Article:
Despite his comments at a recent speaking event in New Hampshire, Sen. Ted Cruz (R-TX) definitely does not think the world is on fire.
That became clear after a conversation with talk show host Seth Meyers this week, during which Meyers used Cruz’s “the whole world’s on fire” quote in reference to the Obama administration’s governance to ask the senator about climate change.
“First, I got excited, because I thought maybe you were coming around on global warming, but that’s not the case, right?” Meyers said. “Because I think the world’s on fire, literally — hottest year on record — but you’re not there, right?”
Meyers was right — Cruz isn’t there yet. The senator talked about the cold weather he experienced while in New Hampshire this weekend, and said that the climate hasn’t warmed in over a decade — a claim he’s relied on in the past.
“It’s interesting that you say that, as I just came back from New Hampshire, where there’s snow and ice everywhere,” Cruz said. “My view actually is simple. Debates on this should follow science, and should follow data. And many of the alarmists on global warming, they’ve got a problem because the science doesn’t back them up.”
“Satellite data demonstrate for the last 17 years there’s been zero warming — none whatsoever. It’s why, remember how it used to be called global warming? And then magically the theory changed to climate change? The reason is, it wasn’t warming, but the computer models still say it is, except the satellites show it’s not.”
Both of Cruz’s claims against climate change are well-used by the senator, and both have been debunked by the science that Cruz claims should be at the forefront of climate change debate. Last year, Cruz also said in an interview with CNN that the Earth had experienced “no recorded warming” over the last 15 years. That’s a claim that climate scientists have dismissed. The Earth has experienced warming over the last 17 years, but much of it has been going on in the oceans.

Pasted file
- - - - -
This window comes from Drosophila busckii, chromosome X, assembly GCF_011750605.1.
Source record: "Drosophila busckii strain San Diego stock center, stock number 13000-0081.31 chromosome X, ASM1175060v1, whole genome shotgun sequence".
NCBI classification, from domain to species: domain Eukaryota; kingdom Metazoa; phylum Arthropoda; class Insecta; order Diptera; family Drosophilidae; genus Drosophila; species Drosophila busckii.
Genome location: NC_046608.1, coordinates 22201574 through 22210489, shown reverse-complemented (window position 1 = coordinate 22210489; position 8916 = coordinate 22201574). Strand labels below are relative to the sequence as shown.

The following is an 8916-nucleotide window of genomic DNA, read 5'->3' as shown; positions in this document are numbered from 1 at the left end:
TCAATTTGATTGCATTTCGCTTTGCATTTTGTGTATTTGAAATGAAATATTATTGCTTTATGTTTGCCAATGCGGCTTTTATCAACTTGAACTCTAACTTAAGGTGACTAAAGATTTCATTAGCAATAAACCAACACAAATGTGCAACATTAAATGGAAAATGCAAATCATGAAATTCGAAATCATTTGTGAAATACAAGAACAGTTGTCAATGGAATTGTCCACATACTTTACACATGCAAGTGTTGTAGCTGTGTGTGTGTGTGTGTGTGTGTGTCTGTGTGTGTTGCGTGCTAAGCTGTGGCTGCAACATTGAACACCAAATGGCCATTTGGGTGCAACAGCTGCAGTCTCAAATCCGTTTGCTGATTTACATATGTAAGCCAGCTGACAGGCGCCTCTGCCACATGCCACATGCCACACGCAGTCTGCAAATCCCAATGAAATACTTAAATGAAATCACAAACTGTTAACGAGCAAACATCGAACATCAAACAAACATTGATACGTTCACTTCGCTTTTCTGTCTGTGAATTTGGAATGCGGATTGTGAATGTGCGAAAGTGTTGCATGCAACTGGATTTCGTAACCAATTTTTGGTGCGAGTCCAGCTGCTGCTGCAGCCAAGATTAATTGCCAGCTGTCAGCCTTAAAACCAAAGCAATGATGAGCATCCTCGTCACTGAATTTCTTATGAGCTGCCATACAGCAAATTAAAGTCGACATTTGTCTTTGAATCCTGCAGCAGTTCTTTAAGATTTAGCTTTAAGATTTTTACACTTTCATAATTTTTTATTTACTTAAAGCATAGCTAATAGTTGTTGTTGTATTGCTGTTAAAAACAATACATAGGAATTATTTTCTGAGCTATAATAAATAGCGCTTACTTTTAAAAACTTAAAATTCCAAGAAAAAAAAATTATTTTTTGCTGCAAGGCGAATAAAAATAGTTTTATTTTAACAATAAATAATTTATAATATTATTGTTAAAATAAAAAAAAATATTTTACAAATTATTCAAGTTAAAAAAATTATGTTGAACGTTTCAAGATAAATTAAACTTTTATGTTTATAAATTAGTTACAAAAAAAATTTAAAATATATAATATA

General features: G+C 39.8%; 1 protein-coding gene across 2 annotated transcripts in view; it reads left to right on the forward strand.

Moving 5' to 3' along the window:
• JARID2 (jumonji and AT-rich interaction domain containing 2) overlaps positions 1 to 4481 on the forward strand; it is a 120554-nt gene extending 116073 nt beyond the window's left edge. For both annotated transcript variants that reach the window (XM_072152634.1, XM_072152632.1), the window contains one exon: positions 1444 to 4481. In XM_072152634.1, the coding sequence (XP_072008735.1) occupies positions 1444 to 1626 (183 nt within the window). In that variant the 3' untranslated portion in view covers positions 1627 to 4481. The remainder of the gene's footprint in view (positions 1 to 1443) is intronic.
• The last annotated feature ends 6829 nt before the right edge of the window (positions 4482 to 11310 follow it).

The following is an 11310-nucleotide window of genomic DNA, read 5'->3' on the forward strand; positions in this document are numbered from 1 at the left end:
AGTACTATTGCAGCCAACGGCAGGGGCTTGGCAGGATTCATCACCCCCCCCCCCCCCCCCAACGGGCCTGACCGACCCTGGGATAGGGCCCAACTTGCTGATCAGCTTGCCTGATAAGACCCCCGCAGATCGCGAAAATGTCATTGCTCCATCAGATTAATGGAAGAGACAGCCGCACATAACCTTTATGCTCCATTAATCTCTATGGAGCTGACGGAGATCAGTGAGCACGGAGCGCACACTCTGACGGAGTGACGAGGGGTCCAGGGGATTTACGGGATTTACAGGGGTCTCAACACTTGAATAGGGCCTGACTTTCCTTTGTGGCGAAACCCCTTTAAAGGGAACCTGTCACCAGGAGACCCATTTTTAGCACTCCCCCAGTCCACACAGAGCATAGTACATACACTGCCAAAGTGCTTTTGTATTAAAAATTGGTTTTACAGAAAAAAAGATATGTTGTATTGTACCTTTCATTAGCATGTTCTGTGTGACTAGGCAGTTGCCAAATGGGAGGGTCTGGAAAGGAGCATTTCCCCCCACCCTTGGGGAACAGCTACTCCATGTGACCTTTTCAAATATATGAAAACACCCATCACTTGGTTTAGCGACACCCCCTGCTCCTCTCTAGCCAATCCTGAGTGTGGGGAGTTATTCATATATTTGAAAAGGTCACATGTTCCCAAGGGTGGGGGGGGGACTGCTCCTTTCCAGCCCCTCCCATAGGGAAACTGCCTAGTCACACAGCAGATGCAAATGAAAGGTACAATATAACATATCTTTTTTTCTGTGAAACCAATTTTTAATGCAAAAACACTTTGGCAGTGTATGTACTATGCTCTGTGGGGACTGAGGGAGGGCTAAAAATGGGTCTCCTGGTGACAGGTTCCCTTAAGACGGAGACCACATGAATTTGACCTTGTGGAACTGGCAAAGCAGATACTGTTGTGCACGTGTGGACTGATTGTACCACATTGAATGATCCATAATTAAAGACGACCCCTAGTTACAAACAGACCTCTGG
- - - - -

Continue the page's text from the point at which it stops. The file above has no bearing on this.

Cruz’s comments about New Hampshire being cold are also an old standby for the senator. Cruz has joked multiple times about how cold weather must mean that Al Gore has been lying about climate change. Weather, of course, is not the same as climate: weather represents the day-to-day changes in the Earth’s atmospheric conditions, while climate represents long term trends in temperature, rainfall, and other weather events, and is something that 97 percent of climate scientists agree is changing.
The fact that seasonal weather events still occur doesn’t mean the climate isn’t changing, but climate change can contribute to these seasonal weather events, even the ones that bring freezing temperatures and piles of snow. Scientists have warned that climate change could bring more extreme rain and snowfall to parts of the Earth, particularly the northern U.S.
Myers let the discussion drop after that, making a joke about satellites and Direct TV. But this likely won’t be the last time we hear from Cruz on his views on climate change, especially since he’s likely going to run for president.